If you punch a hole in the center of the sanding disc (which is moving too slowly to be of use sanding anyway) you can reach through there with the Allen (hex) key to loosen the setscrew and pull off the disc.

    Again -- I would not put sanding operations this close to the precision machine surfaces.
    Better to go ahead and make the disc and hub (without the expanding split grip I described above) and get a used electric motor of adequate size and bore the hub to slip on the end of the motor shaft. Get at least a 3600 RPM (really marked something like 3450 RPM or so) and I think at least a 1/2 HP motor for that large a disc -- and more likely a 1 HP motor. (In Germany, probably marked in KW instead of HP, figure about 0.750 KW is about one HP.) Sorry for the inch figures, but I *think* you used inches for the diameter of the sanding disc, anyway, even though the ID of the spindle is just slightly over 1" (25.4 mm). :-)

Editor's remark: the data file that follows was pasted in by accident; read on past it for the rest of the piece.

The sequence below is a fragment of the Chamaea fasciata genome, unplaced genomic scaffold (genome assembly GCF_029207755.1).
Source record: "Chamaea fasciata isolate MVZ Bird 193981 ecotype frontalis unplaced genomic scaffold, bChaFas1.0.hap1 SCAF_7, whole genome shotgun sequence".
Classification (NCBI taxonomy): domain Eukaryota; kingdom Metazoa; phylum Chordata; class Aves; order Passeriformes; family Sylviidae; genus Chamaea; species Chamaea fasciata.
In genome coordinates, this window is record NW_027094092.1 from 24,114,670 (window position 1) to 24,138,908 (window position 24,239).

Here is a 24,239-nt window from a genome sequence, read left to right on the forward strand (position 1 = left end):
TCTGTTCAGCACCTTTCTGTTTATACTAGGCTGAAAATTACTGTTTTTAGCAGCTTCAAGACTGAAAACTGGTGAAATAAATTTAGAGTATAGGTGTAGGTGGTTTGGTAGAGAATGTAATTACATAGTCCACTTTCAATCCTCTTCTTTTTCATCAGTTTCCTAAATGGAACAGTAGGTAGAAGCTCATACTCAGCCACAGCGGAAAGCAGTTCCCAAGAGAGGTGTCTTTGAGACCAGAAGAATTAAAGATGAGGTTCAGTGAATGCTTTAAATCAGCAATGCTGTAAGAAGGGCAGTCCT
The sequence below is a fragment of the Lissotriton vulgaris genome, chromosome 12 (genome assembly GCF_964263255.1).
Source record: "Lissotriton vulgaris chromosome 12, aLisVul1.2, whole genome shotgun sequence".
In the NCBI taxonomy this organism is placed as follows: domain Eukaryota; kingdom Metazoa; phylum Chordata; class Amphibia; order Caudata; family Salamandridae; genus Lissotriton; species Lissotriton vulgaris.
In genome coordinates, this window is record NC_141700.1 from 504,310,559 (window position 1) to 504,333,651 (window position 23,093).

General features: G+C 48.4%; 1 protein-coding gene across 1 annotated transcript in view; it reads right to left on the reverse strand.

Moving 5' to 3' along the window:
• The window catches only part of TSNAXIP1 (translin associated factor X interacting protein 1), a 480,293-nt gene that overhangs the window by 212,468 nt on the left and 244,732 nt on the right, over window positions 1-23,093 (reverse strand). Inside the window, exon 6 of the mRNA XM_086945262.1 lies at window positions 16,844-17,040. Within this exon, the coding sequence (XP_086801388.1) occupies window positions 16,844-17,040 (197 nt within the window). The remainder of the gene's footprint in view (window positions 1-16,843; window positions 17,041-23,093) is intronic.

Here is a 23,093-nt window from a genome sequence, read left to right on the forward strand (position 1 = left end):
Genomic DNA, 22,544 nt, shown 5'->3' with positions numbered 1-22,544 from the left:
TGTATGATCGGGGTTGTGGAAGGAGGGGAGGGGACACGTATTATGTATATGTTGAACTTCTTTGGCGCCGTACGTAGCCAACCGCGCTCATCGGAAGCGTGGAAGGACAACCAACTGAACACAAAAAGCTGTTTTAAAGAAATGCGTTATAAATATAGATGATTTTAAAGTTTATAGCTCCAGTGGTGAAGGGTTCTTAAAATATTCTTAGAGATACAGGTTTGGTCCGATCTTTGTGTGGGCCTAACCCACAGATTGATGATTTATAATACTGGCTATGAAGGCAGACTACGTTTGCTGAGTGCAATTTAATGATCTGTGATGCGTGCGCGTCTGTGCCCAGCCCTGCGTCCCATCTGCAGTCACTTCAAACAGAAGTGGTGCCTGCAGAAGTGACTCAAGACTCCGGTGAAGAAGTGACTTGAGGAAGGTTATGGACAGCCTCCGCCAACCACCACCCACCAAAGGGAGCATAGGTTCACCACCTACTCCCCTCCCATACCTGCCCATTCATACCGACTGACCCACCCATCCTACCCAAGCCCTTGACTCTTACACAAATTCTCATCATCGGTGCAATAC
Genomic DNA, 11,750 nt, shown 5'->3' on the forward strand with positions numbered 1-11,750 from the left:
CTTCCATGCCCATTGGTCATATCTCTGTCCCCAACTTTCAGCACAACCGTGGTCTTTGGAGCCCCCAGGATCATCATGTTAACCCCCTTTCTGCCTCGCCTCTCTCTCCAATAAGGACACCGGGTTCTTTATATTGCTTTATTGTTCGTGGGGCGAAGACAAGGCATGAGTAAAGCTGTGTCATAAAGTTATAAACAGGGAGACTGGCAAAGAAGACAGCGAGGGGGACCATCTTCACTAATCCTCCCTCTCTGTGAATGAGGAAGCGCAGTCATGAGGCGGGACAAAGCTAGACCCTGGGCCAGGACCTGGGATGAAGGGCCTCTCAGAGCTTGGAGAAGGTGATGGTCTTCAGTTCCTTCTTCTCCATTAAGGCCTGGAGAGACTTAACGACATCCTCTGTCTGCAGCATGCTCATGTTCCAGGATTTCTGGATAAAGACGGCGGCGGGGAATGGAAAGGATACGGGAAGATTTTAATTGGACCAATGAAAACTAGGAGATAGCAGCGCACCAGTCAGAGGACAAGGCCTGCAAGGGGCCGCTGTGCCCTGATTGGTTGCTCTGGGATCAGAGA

If you can't get a motor faster than about 1750 RPM, then plan to add a pair of pulleys and a belt to increase the speed. Mount the motor below a workbench, and the disc above it, so the weight of the motor can put tension on the belt.
    Drill the hub underized, and use a boring bar to enlarge to a slip fit on the motor shaft -- a drill bit will typically be oversized.

    Sorry! Already typed the one about the chuck key. And I could not let that one go unremarked, anyway.

    But you *do* have to worry about abrading the accuracy out of the bed.

    Good Luck,         DoN.
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Good points. The machine is 750 watts, and yes, 2200 rpm max. I can turn a max of 14.5cm radius, so the disc could be up to 11.4 in. I have a guy near by with a small shop and a bigger lathe, however. The standard disc size he re is 300mm, or 11.8 in.

I agree that having the disc on the chuck side is a bad idea, but if I moun t it to the back, I don't see so much dust hitting the weighs.

Yeah, I have a bad habit of doing this. Thanks!

Good Idea!

sc.

o